Aleshire, Bunch, and Lewis recommended that the tax dollars instead be spent on “public improvements that benefit average Austinites or in reducing their heavy property tax burden.” (Disclosure: Attorney Bill Aleshire represents The Austin Bulldog in obtaining information through public information requests and assists in other legal matters).
Similarly, former Council Member Ora Houston issued a call-to-action to her followers, in which she mocked the idea that prime downtown real estate was “blighted” and wouldn’t develop without incentives.
The proposal was “welfare for the rich,” she wrote. “Remember, every dollar Endeavor Real Estate Group doesn’t pay in property taxes, is a dollar that will be made up through increases to your property taxes.”
During the public input portion of the council meeting, attorney Bunch pointed to the hundreds of cranes stretching across the downtown skyline, saying these threw into question the council’s justification for the TIRZ.
“There’s three words for this deal,” he said: “stink, stank, stunk.”
On the other hand, backers of the TIRZ contend that the area would not develop to the same extent without the new public amenities and infrastructure. Mayor Steve Adler said, “We have land that’s undoubtedly going to develop on the South Waterfront, but unless we put in a grid system of roads, it’s not going to develop the way that it should.”
Likewise, an analysis prepared for the city in September by Capitol Market Research stated, “Without the implementation of the district plan and supporting infrastructure investment, the area will develop in a fragmented manner at significantly lower densities and taxable value.”
The total taxable value of property in the district could explode from about $1 billion today to $7.9 billion by 2040, the study said.
Much of that growth, however, would be attributable to upzoning, not the TIRZ, said attorney Lewis.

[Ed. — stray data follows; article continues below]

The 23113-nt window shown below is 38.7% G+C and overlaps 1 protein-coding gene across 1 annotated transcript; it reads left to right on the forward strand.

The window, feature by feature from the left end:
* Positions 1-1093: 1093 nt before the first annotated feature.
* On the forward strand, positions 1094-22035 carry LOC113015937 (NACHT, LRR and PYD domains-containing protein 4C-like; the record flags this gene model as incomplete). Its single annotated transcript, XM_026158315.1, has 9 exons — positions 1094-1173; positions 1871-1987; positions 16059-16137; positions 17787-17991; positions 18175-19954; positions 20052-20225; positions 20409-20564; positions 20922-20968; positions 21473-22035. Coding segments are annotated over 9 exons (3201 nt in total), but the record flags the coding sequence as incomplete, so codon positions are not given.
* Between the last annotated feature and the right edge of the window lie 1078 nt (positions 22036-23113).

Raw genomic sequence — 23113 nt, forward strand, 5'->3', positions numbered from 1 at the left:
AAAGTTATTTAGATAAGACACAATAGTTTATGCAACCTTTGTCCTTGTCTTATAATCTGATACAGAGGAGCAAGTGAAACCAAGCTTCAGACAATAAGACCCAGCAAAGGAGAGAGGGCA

“Your own data, your own plan, is legally insufficient, and you really are subjecting yourself to the prospect of property taxpayer… litigation,” he told the council.
Yet the developers say that the full value of the area can’t be unlocked without looking at the zone comprehensively, including through public investments in a smarter street grid and public green spaces.
“I’ll tell you what, we won’t build the plan if there’s no TIRZ. It just doesn’t work. It all fits together,” said lobbyist Richard Suttle at a December 14th hearing of the Planning Commission.
Suttle, who represents Endeavor Real Estate Group and the Cox family, is seeking approval from the Planning Commission for an upzone of the old Statesman site. His clients want to build six high-rise buildings containing 3.5 million square feet of space, including 1.5 million square feet of office space, ground-floor retail, a 275-room hotel, and 1,378 residences.
Four percent of the rental units would be affordable housing.
Suttle said that his clients were prepared to donate 3.7 acres of the Statesman property for right-of-way, 6.6 acres for parks, and 1.6 acres for parkland easement. However, a prospective Blue Line rail stop at the site could reduce the amount of usable parkland, he noted.
Austin’s famous bat observation area next to the South Congress bridge would become parkland under the proposal. That site is already effectively open to the public, but only because the current owner allows it to be.
Unlike the current Statesman structure, which is surrounded by acres of surface parking, the new development would have almost no surface parking. Ninety-five percent of parking would be underground—an arrangement that city zoning chief Jerry Rusthoven called “very, very expensive.”
Rusthoven recommended that the Planning Commission approve the Endeavor proposal, noting that the developer was willing to donate about a third of its property for parkland.
Suttle’s lobby firm, Armbrust & Brown, is a big donor to council members, as is Endeavor. As reported previously by the Bulldog, employees of those firms donated heavily to council candidates in the 2020 election cycle.
Although the city charter prohibits corporate contributions and limits campaign contributions from registered lobbyists to $25, Armbrust & Brown found a workaround by having dozens of non-registered attorneys and their spouses donate the maximum of $400 each.
A separate and subsequent analysis by the Austinites for Democracy PAC, which used a similar methodology but relied on a fuller dataset, found that “ten of the top 39 council contributors…worked for Austin’s leading developer lobby firm: Armbrust & Brown.”
Tallied together, employees of Armbrust & Brown and Endeavor contributed $92,814 to 2020 council candidates, including to winning candidates Greg Casar and Leslie Pool. Likewise, in 2018, Adler received several thousand dollars from employees of those two firms, as did Council Members Kathie Tovo and Sabino “Pio” Renteria.